Field of Science

Know your genera - Lesson 3: Magnolia

Magnolias are one of the Phactor’s favorite plants, and as a result, they sort of accumulate around his estate (7 species and counting). What is not to love about their flowers? My sweet bay magnolia is a summer flowering species (late June), and while its creamy white cup-like flowers are on the small end of the range of magnolia flower sizes, they have an exotic, almost intoxicating, floral fragrance. To have a sweet bay magnolia next to your patio, in flower, on a soft warm evening, to accompany your mint julep, served by an attractive woman in a white dress, with some Dixieland jazz in the background, is almost too much to ask for. The Phactor is not greedy and will settle for any 4 out of the five.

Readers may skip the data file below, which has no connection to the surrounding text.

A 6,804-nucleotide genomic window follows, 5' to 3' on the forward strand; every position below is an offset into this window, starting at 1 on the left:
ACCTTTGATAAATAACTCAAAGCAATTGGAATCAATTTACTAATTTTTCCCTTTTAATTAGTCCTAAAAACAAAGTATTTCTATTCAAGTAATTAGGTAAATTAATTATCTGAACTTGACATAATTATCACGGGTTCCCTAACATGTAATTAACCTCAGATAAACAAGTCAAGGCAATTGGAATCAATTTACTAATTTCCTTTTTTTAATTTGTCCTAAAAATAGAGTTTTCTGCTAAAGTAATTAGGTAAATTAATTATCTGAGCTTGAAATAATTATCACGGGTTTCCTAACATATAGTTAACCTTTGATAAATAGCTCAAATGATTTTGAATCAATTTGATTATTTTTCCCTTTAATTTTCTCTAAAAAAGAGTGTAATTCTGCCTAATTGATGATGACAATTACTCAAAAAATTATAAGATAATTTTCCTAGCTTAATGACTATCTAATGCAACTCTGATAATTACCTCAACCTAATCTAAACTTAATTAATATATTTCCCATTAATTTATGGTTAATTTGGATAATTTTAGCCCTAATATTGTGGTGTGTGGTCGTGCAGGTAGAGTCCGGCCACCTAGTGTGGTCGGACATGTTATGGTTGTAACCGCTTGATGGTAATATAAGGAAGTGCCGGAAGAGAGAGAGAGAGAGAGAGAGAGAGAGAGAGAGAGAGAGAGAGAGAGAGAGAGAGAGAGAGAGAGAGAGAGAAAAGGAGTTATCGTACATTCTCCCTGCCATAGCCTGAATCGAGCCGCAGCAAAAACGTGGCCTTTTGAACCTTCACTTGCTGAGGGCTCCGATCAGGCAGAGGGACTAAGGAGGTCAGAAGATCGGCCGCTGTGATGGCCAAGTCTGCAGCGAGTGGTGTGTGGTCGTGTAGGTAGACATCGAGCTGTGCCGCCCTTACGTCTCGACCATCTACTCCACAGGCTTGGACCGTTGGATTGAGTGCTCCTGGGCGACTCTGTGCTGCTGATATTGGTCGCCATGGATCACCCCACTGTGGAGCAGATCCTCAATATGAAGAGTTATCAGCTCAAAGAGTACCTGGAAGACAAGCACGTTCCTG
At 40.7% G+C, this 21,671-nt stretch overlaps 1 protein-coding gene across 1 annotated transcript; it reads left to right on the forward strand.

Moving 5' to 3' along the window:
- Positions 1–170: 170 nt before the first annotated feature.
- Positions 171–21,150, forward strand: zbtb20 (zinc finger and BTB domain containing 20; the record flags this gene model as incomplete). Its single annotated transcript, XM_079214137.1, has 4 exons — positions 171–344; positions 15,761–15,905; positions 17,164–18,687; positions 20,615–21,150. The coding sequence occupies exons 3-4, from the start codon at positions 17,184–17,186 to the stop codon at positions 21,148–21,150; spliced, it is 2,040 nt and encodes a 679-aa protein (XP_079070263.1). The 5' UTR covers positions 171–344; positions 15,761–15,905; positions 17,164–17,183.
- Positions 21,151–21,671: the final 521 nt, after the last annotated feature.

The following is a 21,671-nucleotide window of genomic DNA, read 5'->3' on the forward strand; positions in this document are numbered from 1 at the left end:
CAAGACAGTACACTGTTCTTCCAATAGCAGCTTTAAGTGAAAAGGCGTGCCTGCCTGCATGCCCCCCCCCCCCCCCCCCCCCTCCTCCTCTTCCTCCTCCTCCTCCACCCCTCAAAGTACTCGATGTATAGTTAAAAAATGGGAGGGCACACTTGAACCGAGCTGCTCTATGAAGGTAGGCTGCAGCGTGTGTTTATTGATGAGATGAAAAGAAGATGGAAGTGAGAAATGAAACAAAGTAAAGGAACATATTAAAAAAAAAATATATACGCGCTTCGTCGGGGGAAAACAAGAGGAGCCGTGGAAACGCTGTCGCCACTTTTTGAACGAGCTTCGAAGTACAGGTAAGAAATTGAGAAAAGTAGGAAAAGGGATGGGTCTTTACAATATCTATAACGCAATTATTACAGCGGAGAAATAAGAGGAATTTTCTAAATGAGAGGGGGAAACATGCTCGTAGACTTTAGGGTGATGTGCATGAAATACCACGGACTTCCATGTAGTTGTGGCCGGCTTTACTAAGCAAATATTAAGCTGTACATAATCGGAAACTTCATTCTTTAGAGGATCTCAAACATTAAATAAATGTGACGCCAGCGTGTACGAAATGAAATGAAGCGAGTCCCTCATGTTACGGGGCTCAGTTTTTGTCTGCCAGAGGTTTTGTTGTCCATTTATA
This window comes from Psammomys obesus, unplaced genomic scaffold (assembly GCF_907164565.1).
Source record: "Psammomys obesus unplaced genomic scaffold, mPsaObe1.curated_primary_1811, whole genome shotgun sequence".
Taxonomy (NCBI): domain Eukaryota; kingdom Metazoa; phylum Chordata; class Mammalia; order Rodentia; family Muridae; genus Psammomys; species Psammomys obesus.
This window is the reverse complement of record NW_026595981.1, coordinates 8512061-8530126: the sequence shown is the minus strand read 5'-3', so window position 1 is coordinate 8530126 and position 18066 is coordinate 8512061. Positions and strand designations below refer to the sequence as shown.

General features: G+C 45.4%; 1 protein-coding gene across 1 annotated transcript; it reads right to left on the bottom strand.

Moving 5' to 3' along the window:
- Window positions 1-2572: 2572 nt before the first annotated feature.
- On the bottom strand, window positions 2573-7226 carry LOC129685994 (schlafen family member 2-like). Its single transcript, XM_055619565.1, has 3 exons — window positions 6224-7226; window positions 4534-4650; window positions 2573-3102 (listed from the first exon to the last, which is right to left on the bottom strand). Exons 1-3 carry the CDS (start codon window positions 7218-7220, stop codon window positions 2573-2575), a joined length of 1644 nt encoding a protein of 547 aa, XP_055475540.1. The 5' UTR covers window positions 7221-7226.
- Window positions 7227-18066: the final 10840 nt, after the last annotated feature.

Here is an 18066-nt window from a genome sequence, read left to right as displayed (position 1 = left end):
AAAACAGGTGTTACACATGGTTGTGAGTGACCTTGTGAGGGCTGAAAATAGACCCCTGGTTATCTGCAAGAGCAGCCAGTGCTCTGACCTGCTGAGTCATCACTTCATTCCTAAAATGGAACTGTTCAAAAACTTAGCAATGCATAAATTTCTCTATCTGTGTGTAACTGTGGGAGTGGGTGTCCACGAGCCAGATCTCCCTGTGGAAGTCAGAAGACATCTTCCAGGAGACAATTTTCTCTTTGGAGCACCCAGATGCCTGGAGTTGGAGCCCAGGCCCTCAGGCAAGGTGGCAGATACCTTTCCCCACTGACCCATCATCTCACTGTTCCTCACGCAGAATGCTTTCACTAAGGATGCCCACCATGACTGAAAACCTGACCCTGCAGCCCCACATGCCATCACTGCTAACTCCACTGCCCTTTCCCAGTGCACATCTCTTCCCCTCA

The flowers open around 5 pm, rather quickly, and attract beetles with their fragrance all evening. Somewhat surprisingly, this southeastern, mostly coastal species, Magnolia virginiana, will grow here in Lincolnland as far north as zone five. My present specimen survived -19F this past winter and still flowered! A previous specimen was not so hardy, so always check the nursery source of the stock to make certain you get a hardy genotype, if that may be a problem. Up here in Lincolnland sweet bay magnolia mostly grows as a large shrub; in its native range it’s a tree.

Magnolia is an honorific for Pierre Magnol, a professor of botany at Montpellier in the late 1600s and early 1700s, and he must have been well liked by Linnaeus (aka Carl von Linné) to have had such handsome plants named after him.

Long-time readers may detect a certain pattern in the know-your- genera lessons. You already know lots of scientific names, even if you were not aware you did.

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